Energy storage adoption is accelerating quickly in California and elsewhere, and there’s good reason for this. Energy storage systems provide customers with backup power during power outages caused by extreme weather, public safety power shutoffs intended to reduce wildfire risk, and other electric outages. They also allow consumers to use more of their own solar generated power.

Home energy storage systems can save consumers money over time, by storing lower cost energy during the day, and allowing them to use that energy when it would be more expensive to purchase it from their local electric utility. Declining costs for energy storage systems, and federal and state incentives like those offered by California Electric Homes (CalEHP) are continuing to make energy storage systems more cost effective for consumers.

California consumers’ adoption of home energy storage benefits more than just the residents of an individual property. As solar energy availability increases during the day, the local grid has excess energy during daylight hours, but not enough in the evening when people are at home cooking meals, watching tv, and using other electric appliances. Home energy storage systems across California can work together like a big battery that reduces grid stress and costs during peak evening hours.

The “duck curve” below demonstrates issues created by high amounts of solar energy. The back of the duck curve decreases during the day as net demand on the grid is offset by solar production and increases as night falls. These drastic changes in the net demand for electricity impact the price of electricity. To make matters more challenging, the “duck curve” is slowly becoming the “canyon curve,” and there are now certain times of year when there is more solar energy being produced than is used by consumers. By storing this energy in energy storage systems and using it later in the day, high afternoon electricity prices can be mitigated, and the grid can integrate more solar energy than it otherwise could.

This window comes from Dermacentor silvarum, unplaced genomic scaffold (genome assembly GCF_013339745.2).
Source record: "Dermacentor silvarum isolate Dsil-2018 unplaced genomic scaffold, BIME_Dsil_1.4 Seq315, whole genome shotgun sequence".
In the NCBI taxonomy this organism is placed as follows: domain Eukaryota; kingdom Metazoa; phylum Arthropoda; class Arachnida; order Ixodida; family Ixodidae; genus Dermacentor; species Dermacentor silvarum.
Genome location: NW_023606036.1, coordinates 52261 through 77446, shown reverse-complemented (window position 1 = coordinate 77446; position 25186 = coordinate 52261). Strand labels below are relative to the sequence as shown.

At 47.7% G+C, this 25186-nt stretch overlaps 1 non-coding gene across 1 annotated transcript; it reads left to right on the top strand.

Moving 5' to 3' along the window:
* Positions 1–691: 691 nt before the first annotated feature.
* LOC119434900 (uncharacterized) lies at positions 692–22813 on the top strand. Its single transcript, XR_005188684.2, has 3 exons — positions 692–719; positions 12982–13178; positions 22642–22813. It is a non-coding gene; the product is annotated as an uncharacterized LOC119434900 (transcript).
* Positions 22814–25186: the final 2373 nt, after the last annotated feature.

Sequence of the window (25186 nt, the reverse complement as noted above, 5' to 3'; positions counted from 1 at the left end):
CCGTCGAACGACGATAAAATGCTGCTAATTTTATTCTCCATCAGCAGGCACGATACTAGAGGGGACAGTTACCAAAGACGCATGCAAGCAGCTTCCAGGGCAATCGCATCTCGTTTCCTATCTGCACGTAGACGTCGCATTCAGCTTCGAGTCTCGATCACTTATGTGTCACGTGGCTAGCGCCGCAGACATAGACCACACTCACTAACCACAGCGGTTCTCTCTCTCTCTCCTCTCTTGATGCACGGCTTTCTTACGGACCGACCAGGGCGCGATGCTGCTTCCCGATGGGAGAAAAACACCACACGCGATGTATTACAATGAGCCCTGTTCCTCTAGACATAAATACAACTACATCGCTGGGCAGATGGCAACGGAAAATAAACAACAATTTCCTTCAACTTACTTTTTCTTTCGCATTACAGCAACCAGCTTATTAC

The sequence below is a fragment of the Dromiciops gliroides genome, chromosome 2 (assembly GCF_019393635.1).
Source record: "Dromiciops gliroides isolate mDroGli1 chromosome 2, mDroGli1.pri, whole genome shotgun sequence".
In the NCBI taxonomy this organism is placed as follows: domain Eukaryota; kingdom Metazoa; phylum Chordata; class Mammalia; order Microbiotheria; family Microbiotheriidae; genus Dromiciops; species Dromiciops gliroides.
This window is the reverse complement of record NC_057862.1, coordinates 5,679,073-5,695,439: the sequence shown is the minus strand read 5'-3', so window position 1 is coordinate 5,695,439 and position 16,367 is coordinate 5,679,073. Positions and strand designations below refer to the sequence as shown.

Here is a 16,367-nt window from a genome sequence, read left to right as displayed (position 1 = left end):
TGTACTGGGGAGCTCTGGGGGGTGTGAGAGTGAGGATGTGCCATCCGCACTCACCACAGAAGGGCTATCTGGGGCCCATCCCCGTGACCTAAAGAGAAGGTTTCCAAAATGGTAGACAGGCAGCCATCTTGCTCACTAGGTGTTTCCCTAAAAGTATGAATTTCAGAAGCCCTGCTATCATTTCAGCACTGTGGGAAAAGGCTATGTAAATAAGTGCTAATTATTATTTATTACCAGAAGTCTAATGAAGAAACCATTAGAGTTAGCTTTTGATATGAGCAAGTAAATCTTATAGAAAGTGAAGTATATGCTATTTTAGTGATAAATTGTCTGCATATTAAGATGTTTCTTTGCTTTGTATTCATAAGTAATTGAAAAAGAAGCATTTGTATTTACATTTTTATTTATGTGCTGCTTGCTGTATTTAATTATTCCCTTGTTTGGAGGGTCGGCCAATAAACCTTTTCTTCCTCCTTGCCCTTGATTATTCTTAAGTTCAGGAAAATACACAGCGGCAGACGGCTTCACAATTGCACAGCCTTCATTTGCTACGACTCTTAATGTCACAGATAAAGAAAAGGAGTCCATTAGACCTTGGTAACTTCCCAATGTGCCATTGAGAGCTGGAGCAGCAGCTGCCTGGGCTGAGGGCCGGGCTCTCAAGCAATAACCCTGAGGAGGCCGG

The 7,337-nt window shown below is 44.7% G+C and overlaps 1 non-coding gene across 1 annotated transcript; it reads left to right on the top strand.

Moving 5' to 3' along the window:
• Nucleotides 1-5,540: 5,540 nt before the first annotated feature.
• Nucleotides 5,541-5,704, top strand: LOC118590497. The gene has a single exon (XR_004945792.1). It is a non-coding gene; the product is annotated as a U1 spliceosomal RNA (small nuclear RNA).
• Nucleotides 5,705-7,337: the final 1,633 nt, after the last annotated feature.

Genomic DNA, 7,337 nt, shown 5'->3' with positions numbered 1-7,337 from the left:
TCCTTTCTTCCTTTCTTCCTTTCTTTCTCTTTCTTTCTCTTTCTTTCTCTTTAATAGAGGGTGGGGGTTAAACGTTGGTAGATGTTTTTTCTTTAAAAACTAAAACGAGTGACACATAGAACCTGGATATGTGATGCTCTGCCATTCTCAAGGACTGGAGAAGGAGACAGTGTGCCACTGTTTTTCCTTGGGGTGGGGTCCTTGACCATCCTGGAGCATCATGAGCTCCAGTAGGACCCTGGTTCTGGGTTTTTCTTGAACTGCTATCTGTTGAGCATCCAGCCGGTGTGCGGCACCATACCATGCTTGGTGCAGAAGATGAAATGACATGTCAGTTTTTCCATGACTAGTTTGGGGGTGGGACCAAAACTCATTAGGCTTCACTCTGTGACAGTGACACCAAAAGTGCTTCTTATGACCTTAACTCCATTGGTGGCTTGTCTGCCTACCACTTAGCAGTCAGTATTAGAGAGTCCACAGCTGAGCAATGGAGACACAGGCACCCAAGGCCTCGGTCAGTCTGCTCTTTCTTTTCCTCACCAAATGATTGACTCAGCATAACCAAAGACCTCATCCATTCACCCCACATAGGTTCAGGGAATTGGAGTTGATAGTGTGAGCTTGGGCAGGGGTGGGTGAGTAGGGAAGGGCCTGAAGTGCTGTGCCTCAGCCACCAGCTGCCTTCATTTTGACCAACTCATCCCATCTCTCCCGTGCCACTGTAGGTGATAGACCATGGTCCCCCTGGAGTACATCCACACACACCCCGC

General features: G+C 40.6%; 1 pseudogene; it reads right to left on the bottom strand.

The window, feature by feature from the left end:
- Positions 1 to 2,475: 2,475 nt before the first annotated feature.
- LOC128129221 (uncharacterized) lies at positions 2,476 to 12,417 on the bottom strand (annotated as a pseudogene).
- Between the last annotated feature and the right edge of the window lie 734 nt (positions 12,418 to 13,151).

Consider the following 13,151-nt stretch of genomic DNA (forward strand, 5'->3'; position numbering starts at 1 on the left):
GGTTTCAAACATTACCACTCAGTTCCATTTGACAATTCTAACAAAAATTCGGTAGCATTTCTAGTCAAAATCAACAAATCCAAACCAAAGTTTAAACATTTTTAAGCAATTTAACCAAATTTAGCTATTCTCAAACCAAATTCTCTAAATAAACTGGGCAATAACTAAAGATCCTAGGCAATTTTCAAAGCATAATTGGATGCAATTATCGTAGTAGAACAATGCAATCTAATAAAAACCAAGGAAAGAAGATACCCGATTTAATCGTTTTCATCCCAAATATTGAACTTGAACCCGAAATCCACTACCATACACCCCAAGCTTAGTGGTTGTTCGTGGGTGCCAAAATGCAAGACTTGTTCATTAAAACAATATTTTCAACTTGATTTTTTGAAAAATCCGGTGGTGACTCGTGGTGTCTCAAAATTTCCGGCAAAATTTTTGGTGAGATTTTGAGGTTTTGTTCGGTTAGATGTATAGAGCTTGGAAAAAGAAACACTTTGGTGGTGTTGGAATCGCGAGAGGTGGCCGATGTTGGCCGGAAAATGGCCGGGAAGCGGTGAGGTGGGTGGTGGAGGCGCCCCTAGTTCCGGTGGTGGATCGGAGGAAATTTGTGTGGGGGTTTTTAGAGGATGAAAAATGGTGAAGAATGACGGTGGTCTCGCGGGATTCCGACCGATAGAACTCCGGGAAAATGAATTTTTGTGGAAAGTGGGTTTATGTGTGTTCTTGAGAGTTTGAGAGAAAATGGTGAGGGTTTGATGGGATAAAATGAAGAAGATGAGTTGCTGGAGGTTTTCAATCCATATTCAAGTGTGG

While energy storage systems benefit both individual customers and the local electric grids, financially vulnerable consumers can be left behind. That’s why CalEHP provides increased incentives to projects located in disadvantaged communities and hard-to-reach locations. This allows a wider spectrum of potential adopters to benefit from the resilience and cost savings that can result from energy storage ownership. Builders and developers interested in taking advantage of this program are offered no-cost technical assistance from EPRI and other CalEHP program partners.

CalEHP program partner EPRI provided content for this blog.

EPRI is excited to play a collaborative role in the California Electric Homes Program (CalEHP). Energy storage can deliver multiple services supporting a variety of stakeholders: it can serve as a flexibility and reliability resource for grid planners and operators, provide reserve and ancillary services for bulk system operations, and support reliability and resiliency to end customers. As California transitions away from fossil fuels, energy storage is allowing the State to integrate and use more renewable energy than before.

For more than five decades, EPRI’s team of scientists and engineers have worked with energy companies, government agencies, and technology developers to accelerate the adoption of new energy storage technologies. Founded in 1972, EPRI is an independent non-profit energy research, development, and deployment organization. EPRI conducts extensive collaborative research programs that help drive innovation to ensure clean, safe, reliable, affordable, and equitable access to electricity across the globe. The institute collaborates with hundreds of organizations representing the energy sector, academia, and governments, in 45 countries around the world.

June 19, 2024